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Extended release medication reduces side effects

18 Dec 2002

Many patients with epilepsy taking the anti-epileptic drug carbamazepine to control seizures can reduce side effects by switching from three or four short-acting doses to two extended-release doses per day, according to researchers.

The drug is used to control partial seizures which originate in one part of the brain and then spread to other areas.

Dr Gregory Krauss, assistant professor of neurology at Johns Hopkins Department of Neurology and Neurosurgery in Baltimore, said:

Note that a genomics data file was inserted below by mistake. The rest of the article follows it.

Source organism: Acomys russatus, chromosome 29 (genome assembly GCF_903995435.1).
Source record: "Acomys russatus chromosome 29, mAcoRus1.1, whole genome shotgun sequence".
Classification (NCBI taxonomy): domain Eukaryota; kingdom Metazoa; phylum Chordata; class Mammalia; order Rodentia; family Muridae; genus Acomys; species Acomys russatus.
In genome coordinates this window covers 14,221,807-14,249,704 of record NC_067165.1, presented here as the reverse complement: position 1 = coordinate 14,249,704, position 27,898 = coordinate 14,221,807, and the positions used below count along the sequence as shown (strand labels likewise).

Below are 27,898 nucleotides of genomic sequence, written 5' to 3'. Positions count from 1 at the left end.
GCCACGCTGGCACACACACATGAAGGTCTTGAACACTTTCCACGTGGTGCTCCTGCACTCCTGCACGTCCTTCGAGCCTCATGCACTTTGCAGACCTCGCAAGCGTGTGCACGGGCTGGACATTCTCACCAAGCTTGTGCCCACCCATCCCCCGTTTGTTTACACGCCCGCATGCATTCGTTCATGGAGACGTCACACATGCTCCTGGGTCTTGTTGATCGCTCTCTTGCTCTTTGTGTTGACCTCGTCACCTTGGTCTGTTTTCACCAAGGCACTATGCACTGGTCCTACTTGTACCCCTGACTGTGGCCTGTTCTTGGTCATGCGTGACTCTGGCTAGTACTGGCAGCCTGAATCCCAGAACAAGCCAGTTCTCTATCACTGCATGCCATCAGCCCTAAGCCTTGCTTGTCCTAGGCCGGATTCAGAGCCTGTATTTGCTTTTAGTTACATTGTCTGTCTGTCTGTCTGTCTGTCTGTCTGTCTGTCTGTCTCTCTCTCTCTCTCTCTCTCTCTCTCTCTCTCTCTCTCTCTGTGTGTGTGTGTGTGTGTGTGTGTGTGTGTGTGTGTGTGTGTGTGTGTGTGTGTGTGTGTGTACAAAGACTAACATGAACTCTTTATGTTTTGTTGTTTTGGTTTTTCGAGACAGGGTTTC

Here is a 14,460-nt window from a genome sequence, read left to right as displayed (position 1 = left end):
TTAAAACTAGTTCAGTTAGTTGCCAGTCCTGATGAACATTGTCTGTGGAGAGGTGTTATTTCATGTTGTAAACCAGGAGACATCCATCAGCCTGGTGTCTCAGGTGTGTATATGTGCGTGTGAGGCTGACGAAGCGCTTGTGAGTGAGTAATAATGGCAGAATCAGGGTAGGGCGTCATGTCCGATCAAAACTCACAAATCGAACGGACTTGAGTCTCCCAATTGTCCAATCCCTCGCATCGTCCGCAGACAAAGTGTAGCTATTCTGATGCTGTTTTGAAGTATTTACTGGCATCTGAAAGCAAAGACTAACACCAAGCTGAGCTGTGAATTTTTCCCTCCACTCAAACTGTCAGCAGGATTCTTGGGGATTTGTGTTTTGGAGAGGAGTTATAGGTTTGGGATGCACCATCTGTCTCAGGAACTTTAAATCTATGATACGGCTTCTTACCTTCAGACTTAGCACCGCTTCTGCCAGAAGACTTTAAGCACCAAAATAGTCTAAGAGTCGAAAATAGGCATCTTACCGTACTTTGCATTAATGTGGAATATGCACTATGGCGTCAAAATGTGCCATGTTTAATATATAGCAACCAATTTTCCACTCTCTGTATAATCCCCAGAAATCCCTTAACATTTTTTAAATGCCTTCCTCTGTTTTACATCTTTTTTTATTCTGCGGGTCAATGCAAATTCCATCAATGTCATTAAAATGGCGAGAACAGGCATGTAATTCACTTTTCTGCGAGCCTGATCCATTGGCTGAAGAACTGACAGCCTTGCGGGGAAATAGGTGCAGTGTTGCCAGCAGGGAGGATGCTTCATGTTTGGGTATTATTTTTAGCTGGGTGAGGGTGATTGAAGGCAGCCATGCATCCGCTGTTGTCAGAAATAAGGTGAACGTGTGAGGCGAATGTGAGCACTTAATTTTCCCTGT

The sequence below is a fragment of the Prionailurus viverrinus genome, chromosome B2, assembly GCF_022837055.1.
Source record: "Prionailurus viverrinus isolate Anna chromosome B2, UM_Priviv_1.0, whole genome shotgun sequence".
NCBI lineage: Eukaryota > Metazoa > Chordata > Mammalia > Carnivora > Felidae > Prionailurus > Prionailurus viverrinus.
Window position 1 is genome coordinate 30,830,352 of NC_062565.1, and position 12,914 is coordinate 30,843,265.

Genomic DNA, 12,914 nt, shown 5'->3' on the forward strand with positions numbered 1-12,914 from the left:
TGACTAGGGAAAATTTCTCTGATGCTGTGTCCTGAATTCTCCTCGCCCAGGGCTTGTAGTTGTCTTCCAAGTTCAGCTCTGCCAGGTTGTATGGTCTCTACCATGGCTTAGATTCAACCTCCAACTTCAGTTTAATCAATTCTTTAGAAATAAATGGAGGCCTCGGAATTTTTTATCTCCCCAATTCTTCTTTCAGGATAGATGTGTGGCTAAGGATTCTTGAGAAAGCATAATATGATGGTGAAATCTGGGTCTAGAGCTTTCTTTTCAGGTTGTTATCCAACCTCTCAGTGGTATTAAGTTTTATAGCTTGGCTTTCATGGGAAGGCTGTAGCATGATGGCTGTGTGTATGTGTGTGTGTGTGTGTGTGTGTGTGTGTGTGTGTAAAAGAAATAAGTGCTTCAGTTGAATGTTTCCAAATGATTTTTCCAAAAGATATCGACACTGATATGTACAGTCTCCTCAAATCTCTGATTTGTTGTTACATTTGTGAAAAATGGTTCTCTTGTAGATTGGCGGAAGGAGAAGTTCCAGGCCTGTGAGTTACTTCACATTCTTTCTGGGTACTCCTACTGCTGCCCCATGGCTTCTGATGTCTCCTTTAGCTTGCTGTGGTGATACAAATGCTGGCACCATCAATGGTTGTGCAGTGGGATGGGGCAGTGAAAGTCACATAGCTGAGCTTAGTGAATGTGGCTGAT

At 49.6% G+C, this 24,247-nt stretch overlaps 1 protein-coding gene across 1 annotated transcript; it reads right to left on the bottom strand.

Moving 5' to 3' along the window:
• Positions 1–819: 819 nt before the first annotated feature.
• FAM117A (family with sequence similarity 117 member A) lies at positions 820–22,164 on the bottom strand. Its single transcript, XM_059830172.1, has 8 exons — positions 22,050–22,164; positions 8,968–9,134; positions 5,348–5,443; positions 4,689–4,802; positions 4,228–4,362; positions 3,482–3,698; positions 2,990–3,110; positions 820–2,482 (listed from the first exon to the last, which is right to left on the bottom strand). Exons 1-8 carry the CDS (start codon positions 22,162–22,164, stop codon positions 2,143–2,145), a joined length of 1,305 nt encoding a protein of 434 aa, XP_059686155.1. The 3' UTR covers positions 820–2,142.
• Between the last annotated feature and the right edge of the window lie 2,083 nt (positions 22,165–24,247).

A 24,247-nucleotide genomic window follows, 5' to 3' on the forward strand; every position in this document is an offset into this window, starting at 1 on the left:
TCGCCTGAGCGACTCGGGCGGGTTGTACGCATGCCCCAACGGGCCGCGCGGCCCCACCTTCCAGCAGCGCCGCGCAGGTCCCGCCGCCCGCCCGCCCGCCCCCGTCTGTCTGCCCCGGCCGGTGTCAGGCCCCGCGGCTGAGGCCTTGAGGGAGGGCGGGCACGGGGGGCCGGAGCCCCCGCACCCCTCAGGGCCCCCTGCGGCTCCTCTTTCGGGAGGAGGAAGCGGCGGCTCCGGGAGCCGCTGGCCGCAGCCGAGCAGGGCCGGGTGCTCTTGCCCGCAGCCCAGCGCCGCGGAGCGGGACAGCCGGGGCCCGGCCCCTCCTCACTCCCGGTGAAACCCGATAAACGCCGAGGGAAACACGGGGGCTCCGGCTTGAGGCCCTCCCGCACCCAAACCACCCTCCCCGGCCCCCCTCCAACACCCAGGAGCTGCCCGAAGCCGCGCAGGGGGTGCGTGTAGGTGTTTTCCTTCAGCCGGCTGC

"While the treatment is effective at reducing seizures, some patients, particularly at high doses, experience adverse side effects such as drowsiness, dizziness, double-vision and unsteady walking. We found that switching to longer-acting doses is not only more convenient for the patient, but actually reduces side effects."

Krauss and colleagues studied 63 patients who were treated for partial seizures at the Johns Hopkins adult epilepsy clinic and found that nearly 50 per cent of patients taking immediate-release carbamazepine had side effects. Only 20 per cent of patients had side effects after switching to the extended-release version of the drug, despite high doses.